Data from: Evolutionary dynamics of quantitative variation in an adaptive trait at the regional scale: the case of zinc hyperaccumulation in Arabidopsis halleri
Babst-Kostecka, Alicja et al. (2018), Data from: Evolutionary dynamics of quantitative variation in an adaptive trait at the regional scale: the case of zinc hyperaccumulation in Arabidopsis halleri, Dryad, Dataset, https://doi.org/10.5061/dryad.4k8170r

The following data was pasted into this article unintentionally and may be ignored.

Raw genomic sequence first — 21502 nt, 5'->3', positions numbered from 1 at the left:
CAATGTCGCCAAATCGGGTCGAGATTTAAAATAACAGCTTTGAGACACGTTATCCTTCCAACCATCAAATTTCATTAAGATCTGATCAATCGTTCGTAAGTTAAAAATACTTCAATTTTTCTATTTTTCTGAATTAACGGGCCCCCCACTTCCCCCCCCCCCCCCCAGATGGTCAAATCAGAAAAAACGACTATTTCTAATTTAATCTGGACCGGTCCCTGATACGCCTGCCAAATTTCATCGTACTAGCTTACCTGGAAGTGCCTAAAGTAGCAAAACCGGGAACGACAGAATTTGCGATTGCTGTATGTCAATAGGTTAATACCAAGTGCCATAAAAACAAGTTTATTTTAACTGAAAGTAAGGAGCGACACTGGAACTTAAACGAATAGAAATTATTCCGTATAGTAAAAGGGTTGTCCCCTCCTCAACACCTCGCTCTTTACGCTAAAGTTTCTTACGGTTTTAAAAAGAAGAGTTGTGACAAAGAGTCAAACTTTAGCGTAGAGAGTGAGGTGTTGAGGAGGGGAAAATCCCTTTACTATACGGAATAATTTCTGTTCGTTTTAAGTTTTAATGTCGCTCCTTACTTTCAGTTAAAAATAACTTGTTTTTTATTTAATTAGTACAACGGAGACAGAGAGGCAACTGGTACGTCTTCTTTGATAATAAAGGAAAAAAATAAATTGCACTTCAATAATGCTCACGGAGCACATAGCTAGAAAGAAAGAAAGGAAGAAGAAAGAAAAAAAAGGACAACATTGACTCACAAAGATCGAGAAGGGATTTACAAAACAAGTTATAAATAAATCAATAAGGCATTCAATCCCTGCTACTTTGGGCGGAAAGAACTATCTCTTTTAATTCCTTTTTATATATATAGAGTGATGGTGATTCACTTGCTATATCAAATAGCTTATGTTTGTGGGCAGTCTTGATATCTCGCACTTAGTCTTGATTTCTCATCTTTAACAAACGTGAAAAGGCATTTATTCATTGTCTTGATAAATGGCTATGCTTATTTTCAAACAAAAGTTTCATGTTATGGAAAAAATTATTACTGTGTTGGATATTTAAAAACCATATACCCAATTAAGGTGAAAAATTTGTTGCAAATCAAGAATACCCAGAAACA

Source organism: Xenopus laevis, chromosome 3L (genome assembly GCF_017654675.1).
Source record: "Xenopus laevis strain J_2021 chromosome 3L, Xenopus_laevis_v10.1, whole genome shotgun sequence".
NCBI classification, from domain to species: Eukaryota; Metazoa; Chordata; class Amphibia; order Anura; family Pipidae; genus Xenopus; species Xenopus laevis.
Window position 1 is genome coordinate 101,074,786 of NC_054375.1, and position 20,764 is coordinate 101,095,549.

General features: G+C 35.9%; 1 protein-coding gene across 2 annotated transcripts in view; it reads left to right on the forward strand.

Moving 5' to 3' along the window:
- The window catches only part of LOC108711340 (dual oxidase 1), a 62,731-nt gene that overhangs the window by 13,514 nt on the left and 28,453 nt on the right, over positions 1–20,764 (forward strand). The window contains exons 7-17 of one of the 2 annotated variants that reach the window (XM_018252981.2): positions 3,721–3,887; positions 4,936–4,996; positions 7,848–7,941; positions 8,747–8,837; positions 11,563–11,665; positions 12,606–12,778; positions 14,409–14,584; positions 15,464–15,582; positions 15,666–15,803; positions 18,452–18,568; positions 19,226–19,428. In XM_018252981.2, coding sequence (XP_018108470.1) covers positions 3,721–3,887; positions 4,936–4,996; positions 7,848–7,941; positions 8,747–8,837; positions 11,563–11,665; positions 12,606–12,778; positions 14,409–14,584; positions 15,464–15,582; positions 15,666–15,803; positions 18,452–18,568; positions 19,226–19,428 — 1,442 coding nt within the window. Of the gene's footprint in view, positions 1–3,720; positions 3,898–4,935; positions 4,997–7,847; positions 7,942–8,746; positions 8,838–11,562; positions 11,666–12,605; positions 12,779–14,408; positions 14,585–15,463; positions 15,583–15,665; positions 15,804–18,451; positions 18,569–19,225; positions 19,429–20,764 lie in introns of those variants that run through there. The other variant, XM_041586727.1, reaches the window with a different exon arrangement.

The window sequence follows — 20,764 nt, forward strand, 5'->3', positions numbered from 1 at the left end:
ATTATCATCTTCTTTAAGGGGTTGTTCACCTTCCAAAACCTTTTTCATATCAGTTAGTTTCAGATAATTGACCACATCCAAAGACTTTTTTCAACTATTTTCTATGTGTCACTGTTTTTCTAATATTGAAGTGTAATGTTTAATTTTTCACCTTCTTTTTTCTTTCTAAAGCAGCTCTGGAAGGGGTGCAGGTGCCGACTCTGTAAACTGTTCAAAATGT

Metal hyperaccumulation in plants is an ecological trait whose biological significance remains debated, in particular because the selective pressures that govern its evolutionary dynamics are complex. One of the possible causes of quantitative variation in hyperaccumulation may be local adaptation to metalliferous soils. Here we explored the population genetic structure of Arabidopsis halleri at fourteen metalliferous and non-metalliferous sampling sites in Southern Poland. The results were integrated with a quantitative assessment of variation in zinc hyperaccumulation to trace local adaptation. We identified a clear hierarchical structure with two distinct genetic groups at the upper level of clustering. Interestingly, these groups corresponded to different geographic sub-regions, rather than to ecological types (i.e. metallicolous vs non-metallicolous). Also, approximate Bayesian computation analyses suggested that the current distribution of A. halleri in Southern Poland could be relictual as a result of habitat fragmentation caused by climatic shifts during the Holocene, rather than due to recent colonization of industrially polluted sites. In addition, we find evidence that some non-metallicolous lowland populations may have actually derived from metallicolous populations. Meanwhile, the distribution of quantitative variation in zinc hyperaccumulation did separate metallicolous and non-metallicolous accessions, indicating more recent adaptive evolution and diversifying selection between metalliferous and non-metalliferous habitats. This suggests that zinc hyperaccumulation evolves both ways – towards higher levels at non-metalliferous sites and lower levels at metalliferous sites. Our results open a new perspective on possible evolutionary relationships between A. halleri edaphic types that may inspire future genetic studies of quantitative variation in metal hyperaccumulation.